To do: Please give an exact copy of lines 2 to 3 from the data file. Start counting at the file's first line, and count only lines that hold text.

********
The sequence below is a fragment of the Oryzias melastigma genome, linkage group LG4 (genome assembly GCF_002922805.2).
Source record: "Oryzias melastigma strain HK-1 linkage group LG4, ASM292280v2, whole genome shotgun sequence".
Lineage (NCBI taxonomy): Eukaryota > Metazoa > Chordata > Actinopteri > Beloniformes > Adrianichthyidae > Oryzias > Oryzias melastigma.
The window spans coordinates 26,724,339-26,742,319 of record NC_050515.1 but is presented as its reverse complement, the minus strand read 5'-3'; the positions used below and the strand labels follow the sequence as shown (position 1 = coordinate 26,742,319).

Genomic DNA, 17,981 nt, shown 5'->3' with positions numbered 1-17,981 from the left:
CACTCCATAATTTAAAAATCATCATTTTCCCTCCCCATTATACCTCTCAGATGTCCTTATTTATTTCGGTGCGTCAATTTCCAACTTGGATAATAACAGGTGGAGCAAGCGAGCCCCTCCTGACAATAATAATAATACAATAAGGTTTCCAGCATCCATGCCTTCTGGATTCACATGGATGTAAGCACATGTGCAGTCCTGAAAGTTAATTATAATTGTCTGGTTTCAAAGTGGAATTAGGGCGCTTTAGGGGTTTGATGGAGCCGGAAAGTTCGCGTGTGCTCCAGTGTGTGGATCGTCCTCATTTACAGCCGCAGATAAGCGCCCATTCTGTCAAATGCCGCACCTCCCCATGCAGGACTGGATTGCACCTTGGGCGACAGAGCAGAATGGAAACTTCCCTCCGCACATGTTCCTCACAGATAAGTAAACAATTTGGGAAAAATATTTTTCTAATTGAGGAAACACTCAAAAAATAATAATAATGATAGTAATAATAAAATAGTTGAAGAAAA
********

Source record: "Oryzias melastigma strain HK-1 linkage group LG4, ASM292280v2, whole genome shotgun sequence".
Lineage (NCBI taxonomy): Eukaryota > Metazoa > Chordata > Actinopteri > Beloniformes > Adrianichthyidae > Oryzias > Oryzias melastigma.